For many of us, our fondest childhood memories involve listening to our favorite bedtime stories. Nothing quite compares to the excitement of cuddling up with your fuzzy stuffed animals, dozing off under the dim glow of your night light, and hearing a loved one tell fantastical tales. After getting gently tucked into bed, every young kid craves a story of adventure and excitement. When it’s all over, they’ll be begging for another one.
So how do you make sure your little one is learning what they should? Just like any concerned parent, you want to make absolutely certain that they fall into a peaceful sleep, free from pestering worries and chilling nightmares. Trust us on this: soothing any unease is much easier when armed with a good book. Especially when that good book calms concerns about feeling displaced.
Within a week after birth, infants can distinguish between faces. Therefore, adopted children can recognize at a young age that they’re different from those around them. You can address this early through beautifully written stories about family. As you read about loving bonds, you simultaneously empathize with your child’s anxieties and connect with them in meaningful ways. Rather than trying to sum up your adoration, try to “show” rather than “tell.” Reading, in any context, enriches a child’s mind and impacts their very soul. Taking this precious time out of your day assures your little one that you’ll always be there, holding their hand, until they fall fast asleep.
The absolute wonder of reading is something that many children around the world aren’t fortunate enough to experience. Simply put, reading reminds us that we’re never alone: even when we feel abandoned, we can turn to fictional companions to console us. Our favorite characters — particularly the beloved cartoons from our childhood — show us how to face the adversities that seem to only target us. In the wise words of author Alice Hoffman, “Books may well be the only true magic.” We hope you feel the same way. That’s why Adoption Choices of Oklahoma is counting down our top six adoption books for kids.
6. Tell Me Again About the Night I Was Born, by Jamie Lee Curtis
We’re starting the countdown with an incredible book written by someone pretty well known. The actress, known for her roles in New Girl and NCIS, has been a big voice in the adoption community. The two-time Golden Globe winner has two adopted children of her own, and sought to write a book that celebrated these family ties.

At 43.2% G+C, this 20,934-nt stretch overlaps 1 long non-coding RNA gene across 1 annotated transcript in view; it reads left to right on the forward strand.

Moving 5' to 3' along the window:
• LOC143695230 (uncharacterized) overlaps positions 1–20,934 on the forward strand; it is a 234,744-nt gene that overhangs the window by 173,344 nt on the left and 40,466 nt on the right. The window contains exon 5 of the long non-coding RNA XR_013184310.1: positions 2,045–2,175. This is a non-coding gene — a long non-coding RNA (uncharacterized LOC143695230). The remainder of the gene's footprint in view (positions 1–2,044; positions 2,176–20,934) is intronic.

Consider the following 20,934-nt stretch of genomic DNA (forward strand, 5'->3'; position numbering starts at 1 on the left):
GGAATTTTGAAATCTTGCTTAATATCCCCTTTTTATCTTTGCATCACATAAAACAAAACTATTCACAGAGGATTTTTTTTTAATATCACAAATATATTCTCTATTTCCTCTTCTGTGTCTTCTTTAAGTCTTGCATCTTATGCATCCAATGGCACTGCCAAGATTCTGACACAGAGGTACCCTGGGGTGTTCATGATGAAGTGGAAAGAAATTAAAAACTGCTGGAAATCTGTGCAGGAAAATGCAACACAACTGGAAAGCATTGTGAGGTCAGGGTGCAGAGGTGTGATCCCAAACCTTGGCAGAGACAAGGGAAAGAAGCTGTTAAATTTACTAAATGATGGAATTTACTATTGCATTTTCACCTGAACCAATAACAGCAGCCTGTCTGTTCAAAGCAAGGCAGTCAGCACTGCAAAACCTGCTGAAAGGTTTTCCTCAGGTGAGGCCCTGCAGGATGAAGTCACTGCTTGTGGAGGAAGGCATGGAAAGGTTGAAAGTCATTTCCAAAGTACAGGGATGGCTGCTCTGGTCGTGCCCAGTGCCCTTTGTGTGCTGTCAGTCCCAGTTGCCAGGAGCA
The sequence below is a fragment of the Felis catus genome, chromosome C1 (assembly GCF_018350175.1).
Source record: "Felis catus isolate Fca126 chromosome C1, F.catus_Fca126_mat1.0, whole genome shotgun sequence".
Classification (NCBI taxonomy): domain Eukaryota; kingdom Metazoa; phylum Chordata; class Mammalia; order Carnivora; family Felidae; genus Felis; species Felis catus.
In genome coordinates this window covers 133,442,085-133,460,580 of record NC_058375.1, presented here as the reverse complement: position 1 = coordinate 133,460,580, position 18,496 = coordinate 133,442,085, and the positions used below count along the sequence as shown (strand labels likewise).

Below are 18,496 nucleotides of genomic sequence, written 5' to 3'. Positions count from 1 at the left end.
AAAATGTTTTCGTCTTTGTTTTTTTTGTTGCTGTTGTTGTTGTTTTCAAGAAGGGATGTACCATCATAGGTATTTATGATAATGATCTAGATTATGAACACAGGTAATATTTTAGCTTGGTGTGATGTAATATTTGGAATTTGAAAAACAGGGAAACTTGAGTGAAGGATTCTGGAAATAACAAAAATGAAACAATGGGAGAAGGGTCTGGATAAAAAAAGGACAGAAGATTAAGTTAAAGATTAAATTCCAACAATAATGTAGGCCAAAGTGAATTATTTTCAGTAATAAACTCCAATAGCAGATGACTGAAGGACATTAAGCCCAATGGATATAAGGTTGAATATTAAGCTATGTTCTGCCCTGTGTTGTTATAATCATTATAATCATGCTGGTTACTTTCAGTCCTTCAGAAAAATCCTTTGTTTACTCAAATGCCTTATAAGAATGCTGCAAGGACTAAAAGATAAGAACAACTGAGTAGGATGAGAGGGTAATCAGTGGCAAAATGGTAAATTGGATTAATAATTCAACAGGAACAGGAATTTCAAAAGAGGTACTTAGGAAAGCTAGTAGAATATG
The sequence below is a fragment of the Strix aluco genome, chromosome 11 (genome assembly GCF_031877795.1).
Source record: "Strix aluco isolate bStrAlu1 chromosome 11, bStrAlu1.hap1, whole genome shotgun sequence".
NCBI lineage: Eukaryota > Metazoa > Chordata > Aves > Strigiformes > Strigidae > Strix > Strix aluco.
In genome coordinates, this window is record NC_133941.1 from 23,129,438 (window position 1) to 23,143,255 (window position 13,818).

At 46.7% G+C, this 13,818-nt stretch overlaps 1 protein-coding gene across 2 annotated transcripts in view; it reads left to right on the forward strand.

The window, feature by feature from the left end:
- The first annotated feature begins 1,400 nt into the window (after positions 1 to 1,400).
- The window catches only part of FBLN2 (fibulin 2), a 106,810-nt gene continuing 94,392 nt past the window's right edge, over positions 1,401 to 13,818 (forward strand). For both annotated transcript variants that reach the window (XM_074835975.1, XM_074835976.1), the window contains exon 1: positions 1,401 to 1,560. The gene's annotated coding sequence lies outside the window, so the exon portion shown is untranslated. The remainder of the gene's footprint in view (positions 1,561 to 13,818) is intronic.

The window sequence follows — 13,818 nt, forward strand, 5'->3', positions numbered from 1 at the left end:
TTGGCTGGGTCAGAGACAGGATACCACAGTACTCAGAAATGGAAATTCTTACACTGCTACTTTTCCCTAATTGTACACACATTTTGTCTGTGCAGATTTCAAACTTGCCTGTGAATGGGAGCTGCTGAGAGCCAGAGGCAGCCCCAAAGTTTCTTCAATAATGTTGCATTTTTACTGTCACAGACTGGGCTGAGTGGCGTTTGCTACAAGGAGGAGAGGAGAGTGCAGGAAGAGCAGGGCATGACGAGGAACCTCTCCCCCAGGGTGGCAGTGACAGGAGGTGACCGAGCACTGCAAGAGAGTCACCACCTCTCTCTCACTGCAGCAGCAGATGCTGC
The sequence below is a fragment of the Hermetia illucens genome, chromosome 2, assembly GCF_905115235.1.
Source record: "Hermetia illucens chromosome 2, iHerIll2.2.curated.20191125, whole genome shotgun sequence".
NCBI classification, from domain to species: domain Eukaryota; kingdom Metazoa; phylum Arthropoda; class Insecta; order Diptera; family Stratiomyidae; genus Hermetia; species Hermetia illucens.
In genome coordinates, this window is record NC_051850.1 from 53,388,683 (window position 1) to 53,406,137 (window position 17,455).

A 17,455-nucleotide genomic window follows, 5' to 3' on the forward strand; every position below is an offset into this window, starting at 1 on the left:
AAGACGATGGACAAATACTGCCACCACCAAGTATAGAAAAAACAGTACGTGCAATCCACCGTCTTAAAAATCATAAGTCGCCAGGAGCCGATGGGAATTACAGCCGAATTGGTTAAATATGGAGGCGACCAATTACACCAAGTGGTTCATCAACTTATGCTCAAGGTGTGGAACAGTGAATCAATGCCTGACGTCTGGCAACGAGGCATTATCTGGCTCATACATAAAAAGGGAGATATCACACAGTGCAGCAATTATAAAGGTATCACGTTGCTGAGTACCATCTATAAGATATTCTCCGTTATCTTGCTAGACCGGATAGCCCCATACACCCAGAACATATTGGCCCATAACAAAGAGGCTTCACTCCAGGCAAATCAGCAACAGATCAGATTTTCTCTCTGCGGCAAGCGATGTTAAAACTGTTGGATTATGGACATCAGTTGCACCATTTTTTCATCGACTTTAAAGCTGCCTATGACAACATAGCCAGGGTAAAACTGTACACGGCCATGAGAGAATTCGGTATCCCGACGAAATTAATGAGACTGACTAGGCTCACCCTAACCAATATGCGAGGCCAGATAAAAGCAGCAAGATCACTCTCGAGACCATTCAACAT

When asked about her book, Curtis replied, “Children who grow up in the families they were born to are usually told detailed stories about their births. How mom went to the hospital, who went with her, what happened during the birth — all the details become part of family lore. Adopted children often don’t have those kinds of details. Tell Me Again About the Night I Was Born was written to let children who joined their families through adoption know that their own birth stories were exciting, too.” (Pact Family Stories)
Tell Me Again About the Night I Was Born bridges the perceived boundaries that exist between an adoptee’s past and present. The book commemorates the child’s birth, but also consoles the child’s current fears about their place in the family. To top it all off, the book’s lighthearted nature guarantees a smile out of anybody who reads it.
5. Horace, by Holly Keller
When Horace realizes that he doesn’t look like his family — he has spots and they have stripes — he panics and runs away. Tormented by insecurities about his appearance, Horace feels isolated from anyone that might look like him. This prompts Horace’s journey to discover where he truly belongs. Horace feels destined to be lonely, but this heartwarming story promises a different outcome. Paired with vibrant colors and adorable illustrations, Horace might make you shed a few happy tears.
4. Home at Last, by Vera Williams
This touching tale inspires nervous parents just as much as their newly adopted little ones. It follows young Lester’s transition from foster care to his new home.
Despite his love for his dads, Lester can never seem to sleep at night. Each night, he creeps into his parent’s room and crawls into their bed to fall asleep. Everyone in the family — Daddy Rich, Daddy Albert, Lester, and the puppy Wincka — must work together to solve Lester’s insomnia. The morale shows us that bravery doesn’t always mean acting alone. Lester’s courage stems from his family, and only through this love is he able to conquer his fears.